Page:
Every one of Gregory
Colberts photographs captures a
moment that happened.
The cynical eye is trained to assume trickery in
images such as these, is resistant to the idea that they could represent
the actual and the possible, but these images owe nothing to Photoshop,
photo manipulation, montage, artificial lighting, or special effects.
He has taken the medium of the instantaneous and
turned it into something slow, expansive, epic. You could be looking
at a moment that occurred yesterday, or three hundred years ago.
The effect is uncanny. You feel as if you are in the presence of
a dream, a myth, a fairy tale.
The prints are approximately three feet by ten, on dense, Japanese
cloth-like parchment manufactured in a secret medieval process.
When Colbert travels they occupy their own seat next
to him on the plane. The collection is the result of an ongoing
ten-year long project, of which these pictures form a small sample.
Im interested in exploring intemporal
wonders, so there is no urgency. Five years, ten, fifteen, it wouldnt
have made a difference, because what was being made was completely
outside of time. The project consisted of 25 expeditions to
around the world, to document the interaction between animals and
humans, to India to photograph the elephants that are his first
love, to Sri Lanka, South Africa, Egypt, and the oceans off the
live in species ghettoes. There used to be a diversity of species
in places we lived, whereas now, we have very little interaction
with other species. When were young theres not that
sense of being isolated from other species. Young children are able
to speak with animals, and then they get banished.
The images are born of Colberts unique method,
and the time and space he has been allowed by his patrons, what
he calls his guardian elephants.
I wanted to use my whole heart, in a whole
way, in a whole direction. Some people find that radical thinking,
but in other periods of history it was a given.
He is a renaissance artist in the true sense of the
word, in that his princely patrons allow him to pursue his work
unmolested, and they fund him without the intermediary of agents,
dealers or gallery owners. We had no corporate sponsors, no
foundations, nothing. All private individuals from around the world,
and most of them found me.
In 1991, the Canadian born Colbert was working as
a documentary filmmaker in Paris, when he mounted a small exhibit
of photographs in Switzerland and Japan, which attracted the attention
of some collectors who wanted to see more. This led to the extraordinary
project without deadline or budget, how can you make a budget
for underwater sequences with elephants in the ocean?
the project started, not one collector has sold a work.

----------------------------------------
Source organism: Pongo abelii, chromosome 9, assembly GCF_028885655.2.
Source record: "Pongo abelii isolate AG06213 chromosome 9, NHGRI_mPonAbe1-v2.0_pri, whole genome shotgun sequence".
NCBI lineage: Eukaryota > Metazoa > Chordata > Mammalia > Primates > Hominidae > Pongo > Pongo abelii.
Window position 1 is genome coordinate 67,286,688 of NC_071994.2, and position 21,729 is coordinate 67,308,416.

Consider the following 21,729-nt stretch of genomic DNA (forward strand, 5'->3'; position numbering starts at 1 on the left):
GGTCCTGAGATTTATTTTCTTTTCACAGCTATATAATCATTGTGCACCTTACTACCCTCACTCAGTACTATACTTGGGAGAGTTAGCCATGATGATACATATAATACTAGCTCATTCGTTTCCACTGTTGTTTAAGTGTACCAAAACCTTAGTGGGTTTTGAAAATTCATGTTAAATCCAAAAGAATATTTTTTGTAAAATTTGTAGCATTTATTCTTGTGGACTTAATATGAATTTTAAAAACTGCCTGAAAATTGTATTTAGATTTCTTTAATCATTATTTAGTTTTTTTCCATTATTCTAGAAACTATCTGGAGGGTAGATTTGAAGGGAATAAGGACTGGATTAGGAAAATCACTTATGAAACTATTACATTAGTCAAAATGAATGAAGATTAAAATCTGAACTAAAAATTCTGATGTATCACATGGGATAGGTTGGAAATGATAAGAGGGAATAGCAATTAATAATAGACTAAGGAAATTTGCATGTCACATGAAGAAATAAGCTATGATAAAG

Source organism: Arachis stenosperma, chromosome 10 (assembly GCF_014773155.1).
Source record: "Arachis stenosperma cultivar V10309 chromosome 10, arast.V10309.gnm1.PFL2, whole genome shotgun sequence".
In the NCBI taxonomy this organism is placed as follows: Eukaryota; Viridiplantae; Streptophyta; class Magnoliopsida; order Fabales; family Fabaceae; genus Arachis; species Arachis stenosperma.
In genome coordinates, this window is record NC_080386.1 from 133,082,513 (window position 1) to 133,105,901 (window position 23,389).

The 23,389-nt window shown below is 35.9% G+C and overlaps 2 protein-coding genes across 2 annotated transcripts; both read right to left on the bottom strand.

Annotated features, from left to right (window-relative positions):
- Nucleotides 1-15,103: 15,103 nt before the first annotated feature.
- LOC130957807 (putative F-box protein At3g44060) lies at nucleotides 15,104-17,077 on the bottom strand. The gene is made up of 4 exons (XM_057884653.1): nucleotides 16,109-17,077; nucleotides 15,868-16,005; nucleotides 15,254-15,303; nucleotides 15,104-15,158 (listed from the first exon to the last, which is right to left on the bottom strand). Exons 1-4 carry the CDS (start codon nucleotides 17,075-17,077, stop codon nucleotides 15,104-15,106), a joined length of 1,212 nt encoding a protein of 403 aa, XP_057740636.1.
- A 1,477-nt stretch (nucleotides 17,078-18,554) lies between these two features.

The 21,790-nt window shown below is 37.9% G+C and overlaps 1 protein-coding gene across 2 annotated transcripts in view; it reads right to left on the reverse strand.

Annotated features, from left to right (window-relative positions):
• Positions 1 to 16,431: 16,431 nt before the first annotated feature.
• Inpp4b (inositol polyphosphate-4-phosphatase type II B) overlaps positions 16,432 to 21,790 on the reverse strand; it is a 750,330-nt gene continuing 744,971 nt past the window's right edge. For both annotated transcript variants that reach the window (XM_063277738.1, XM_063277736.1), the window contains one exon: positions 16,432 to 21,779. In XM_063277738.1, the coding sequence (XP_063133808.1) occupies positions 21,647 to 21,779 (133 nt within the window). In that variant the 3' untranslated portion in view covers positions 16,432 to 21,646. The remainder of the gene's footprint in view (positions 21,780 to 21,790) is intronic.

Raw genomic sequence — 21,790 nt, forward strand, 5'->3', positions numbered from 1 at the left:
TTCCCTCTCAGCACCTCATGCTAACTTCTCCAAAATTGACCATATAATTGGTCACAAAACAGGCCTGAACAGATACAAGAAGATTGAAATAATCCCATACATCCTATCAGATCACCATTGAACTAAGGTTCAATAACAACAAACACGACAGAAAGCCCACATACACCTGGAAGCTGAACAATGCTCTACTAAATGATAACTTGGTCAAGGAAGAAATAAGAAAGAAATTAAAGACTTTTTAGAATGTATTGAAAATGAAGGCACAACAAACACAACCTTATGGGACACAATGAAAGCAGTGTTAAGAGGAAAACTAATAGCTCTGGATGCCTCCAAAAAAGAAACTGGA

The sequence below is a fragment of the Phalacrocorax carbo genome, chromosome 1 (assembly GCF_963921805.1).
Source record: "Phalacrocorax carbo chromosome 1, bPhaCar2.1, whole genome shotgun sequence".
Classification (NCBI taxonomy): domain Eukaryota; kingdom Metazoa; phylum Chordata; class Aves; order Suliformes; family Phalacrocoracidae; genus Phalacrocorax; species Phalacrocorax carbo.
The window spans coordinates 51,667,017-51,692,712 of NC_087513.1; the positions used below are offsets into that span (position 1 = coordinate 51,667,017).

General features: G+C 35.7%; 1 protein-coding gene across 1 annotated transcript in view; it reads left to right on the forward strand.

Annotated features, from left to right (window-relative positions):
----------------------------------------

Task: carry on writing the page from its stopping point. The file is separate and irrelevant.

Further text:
This rare freedom allows for an unhampered purity
of artistry, a skys the limit vision that is unlike anything
else out there. We would hang around for months. With whales
we could work for six weeks, without even shooting a frame of film...
around full moons is a good time. I think its the Zulus who
say, patience is an egg that hatches great birds. I guess Im
a Zulu at heart. You wait heartfully, and there are days of miracles,
and there are days when youre just thinking about them. But
you dont push it. The elephants will decide, or the whales
will decide. Ill work on elephant time.
The photographer himself swims with the sperm whales
in the pictures you see without the benefit of breathing apparatus.
Bubbles are a sign of distress for a whale, youve got
to do everything in free dive. Its almost four and a half
tons; youre like an olive in a martini. The most important
thing when working with the worlds largest carnivore is that
you not convey any fear. There were a few incidents, but they were
the exceptions. These are not artistic stunts. Normally I would
not do these things, but if you believe in something, sometimes
you have to fight for it.
The photographs were first unveiled in Venice, Italy
at an extraordinary exhibition at the Arsenale. An exhibition requiring
spectators to walk a mile from beginning to end. I had an
88 year old woman come in today, who said, Im glad Im
still alive because I just saw the most beautiful exhibition Ive
seen in my life. He doesnt want to mount the exhibit
in the usual museums and galleries, what he calls generic
sausages but is entertaining extraordinary, original,
Theres a project to work with a
Japanese architect to make a nomadic museum out of paper, to put
it in Sheeps Meadow in Central Park.
The whole buildings actually recyclable. You
can pick it up and put it on the Serengeti during the migration
of animals, or you could put it on the Bering sea when its
frozen, places where animals and humans actually interact. You dont
have to put it in these economic superpower centers.
His next expedition is to the Antarctic to
send a message to the penguins from elephants in collaboration
with, world-renowned choreographer William Forsythe, dancers, scientists,
and his film crew. Were taking a 65 meter boat from
the St. Petersburg Hydrographic Institute, with a Russian crew of
twenty. Theres going to be 48 of us and its going to
be a wonderful laboratory of wonder.
I love the idea of how the arts worked in the
Renaissance. You could master many things. The arts were not compartmentalized.
If you could make the hairs on peoples necks stand up using
words or movement, or sculpture, just as long as the hairs stand
up. You dont have to stay in any box.Each expedition
also includes a feature film crew, which will result in a feature
length film to be completed by next year.
Its a separate strand of images and theyre
separate languages. It will be a feature film, not at all a documentary,
its in the language of dreams, and its just set to music
and the images.I have to keep going out. My whole life, Ill
keep going. Ive started with white rhinoceros, and giraffes
and Ill be working with akapis. I feel blessed every day that
Im able to do this work.